They say you never forget your first time, which might explain why the 1969-70 Knicks championship team has always enjoyed the prime spot in the franchise's annals.
There's no denying the narrative glories provided by Willis Reed's comeback from injury and Walt Frazier's masterpiece in Game Seven over the Lakers in the Finals, but it isn't quite enough to explain why that first title team is always held up as the pinnacle of Knicks basketball while the 1972-73 team gets shuffled off into the shadows.
Beating the Celtics in Game Seven at Boston Garden and knocking off the defending champion Lakers is a pretty good narrative, after all, and those second Knicks had the added storyline of Earl Monroe learning to live alongside other stars after burning brightly all by himself in Baltimore. The second time just never got the same respect as numero uno, though.
That changes a bit on Friday night when the Knicks host a 40th anniversary celebration of the team at halftime of the game against the Bucks. All the living members of the team are expected at the Garden, including the long-awaited return of Phil Jackson as something other than the target of barbs from the crowd that used to cheer him.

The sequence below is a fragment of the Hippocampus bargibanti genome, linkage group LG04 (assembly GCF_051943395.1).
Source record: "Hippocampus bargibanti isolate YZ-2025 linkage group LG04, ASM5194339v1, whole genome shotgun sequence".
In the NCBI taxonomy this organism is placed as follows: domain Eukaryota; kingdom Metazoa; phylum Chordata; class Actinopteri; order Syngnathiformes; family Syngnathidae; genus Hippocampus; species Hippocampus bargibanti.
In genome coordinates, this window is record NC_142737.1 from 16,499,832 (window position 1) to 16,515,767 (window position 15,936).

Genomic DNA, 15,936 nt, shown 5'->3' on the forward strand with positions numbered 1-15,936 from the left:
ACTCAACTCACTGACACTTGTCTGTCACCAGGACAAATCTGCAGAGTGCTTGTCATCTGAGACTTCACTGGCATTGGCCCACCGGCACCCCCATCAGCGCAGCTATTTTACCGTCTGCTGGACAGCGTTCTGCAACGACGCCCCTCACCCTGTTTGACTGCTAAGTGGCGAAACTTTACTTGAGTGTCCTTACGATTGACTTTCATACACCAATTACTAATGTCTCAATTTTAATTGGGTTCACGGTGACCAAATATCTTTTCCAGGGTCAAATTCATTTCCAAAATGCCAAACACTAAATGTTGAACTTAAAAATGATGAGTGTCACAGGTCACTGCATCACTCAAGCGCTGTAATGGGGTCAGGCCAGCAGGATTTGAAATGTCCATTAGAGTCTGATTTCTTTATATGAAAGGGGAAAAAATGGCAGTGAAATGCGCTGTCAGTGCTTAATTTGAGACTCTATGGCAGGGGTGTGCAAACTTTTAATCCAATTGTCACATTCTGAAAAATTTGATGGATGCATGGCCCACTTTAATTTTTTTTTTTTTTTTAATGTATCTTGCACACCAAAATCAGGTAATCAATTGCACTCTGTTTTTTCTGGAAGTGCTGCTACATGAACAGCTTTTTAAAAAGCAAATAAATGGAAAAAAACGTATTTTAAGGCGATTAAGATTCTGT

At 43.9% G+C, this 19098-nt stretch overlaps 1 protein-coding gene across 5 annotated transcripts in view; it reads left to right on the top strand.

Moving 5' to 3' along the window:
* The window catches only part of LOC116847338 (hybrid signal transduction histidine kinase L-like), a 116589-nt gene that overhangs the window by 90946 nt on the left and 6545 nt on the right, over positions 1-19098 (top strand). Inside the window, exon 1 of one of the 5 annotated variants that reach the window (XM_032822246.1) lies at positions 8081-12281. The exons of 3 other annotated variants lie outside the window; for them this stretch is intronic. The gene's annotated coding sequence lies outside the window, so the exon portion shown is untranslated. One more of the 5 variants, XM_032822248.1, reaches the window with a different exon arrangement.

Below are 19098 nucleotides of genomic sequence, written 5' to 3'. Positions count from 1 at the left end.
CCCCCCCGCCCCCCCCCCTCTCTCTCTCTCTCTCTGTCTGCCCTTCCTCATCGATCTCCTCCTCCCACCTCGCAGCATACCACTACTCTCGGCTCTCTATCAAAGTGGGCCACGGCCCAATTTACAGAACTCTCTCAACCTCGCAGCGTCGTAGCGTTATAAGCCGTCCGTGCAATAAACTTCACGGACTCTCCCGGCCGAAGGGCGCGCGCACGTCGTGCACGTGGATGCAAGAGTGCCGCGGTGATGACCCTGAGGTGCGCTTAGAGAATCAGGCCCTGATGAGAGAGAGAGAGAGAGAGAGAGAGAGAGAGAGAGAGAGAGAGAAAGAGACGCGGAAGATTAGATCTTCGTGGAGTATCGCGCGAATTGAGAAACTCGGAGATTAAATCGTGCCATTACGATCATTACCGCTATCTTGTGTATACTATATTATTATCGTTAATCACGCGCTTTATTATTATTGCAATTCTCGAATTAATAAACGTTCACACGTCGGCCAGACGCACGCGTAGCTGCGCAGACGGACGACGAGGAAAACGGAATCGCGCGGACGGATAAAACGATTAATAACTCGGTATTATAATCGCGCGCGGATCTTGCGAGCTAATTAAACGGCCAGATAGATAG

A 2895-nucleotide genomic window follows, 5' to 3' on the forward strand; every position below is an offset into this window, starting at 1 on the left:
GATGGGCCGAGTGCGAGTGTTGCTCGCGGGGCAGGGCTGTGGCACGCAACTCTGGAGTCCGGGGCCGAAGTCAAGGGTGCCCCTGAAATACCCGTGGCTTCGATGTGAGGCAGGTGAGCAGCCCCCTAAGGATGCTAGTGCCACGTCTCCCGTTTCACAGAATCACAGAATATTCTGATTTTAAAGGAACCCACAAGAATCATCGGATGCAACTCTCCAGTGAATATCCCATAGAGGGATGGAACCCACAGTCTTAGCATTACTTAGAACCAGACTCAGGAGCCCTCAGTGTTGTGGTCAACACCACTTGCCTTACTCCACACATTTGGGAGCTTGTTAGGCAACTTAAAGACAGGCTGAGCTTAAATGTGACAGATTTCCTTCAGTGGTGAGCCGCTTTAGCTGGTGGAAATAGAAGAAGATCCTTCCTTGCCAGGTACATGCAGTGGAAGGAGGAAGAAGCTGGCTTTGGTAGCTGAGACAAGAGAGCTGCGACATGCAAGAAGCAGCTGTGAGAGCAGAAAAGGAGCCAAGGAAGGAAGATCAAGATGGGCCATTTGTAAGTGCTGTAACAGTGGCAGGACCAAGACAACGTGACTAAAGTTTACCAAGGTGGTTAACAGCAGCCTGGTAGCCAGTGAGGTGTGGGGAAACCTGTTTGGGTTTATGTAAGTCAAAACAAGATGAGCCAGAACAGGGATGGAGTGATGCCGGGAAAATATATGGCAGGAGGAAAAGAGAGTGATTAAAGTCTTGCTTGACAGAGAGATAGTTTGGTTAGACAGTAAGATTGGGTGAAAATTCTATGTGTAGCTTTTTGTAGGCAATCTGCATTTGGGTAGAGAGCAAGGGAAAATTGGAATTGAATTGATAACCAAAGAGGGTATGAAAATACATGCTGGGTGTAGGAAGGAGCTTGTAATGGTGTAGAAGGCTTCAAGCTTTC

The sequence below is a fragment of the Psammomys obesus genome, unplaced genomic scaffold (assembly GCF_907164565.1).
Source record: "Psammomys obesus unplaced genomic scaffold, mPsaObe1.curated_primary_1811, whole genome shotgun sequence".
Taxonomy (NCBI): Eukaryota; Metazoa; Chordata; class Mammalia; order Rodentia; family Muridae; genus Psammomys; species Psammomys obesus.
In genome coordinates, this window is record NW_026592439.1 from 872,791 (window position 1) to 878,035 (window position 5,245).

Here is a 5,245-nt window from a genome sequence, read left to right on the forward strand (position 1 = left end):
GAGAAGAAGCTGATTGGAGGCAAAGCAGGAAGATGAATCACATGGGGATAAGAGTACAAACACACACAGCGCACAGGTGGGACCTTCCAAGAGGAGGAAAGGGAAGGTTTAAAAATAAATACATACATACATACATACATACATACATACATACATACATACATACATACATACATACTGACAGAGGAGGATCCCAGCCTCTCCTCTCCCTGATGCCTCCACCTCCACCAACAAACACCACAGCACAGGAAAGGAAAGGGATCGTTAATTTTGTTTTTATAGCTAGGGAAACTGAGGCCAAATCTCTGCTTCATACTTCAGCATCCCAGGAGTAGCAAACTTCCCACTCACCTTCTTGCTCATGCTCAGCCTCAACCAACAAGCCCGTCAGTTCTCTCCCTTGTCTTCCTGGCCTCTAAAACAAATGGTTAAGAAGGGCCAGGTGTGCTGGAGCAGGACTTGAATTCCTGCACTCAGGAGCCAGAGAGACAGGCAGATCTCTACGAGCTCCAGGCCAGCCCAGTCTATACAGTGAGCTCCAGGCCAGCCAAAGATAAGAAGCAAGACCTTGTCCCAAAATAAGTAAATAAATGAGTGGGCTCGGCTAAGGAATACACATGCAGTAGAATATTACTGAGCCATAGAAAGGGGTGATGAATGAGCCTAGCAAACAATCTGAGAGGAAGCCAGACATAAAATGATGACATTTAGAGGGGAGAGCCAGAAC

Or maybe not. Jackson's sure to get a mixed reaction after breaking our hearts so many times in the past, although you'd hope his work in bringing championship glory to New York wins out over all the rings he wound up winning elsewhere as a coach.
After all, not hiring Jackson seems to have worked out pretty well for this year's Knicks team. Mike Woodson's done a pretty strong job of juggling personalities, injuries and everything else over the course of the year and he's got the team playing its best ball in months at the moment when the Atlantic Division is hanging in the balance.
That's something that seems to have gotten a little less notice than you'd imagine given that it has been almost 20 years since a Knicks team has won more than the 10 in a row that the current squad has put together. The stench from the four-game losing streak that kicked off the western swing last month and the team's uneven play in January and February seems to have lingered a lot longer than makes sense given the alternate evidence, which is a shame because this would be a nice time to enjoy everything the Knicks have done this season.
From Carmelo Anthony doing a latter day Monroe move and embracing the whole over the individual to the hodge-podge of veterans finding fountains of youth to the endlessly entertaining J.R. Smith, there's been plenty to enjoy about this Knicks team. It doesn't mean much in the grander sense until we see what happens in the playoffs, but that doesn't mean you can't appreciate what's gone on to this point.
Perhaps celebrating the 1973 Knicks, whose accomplishments have been overlooked for a bit too long, will give everyone a reminder that it is okay to embrace all the good things that have happened on the court this year. This team might not wind up ending the championship drought, but it's been a really long time before even making the suggestion led to anything but laughter and that's gotta be worth something.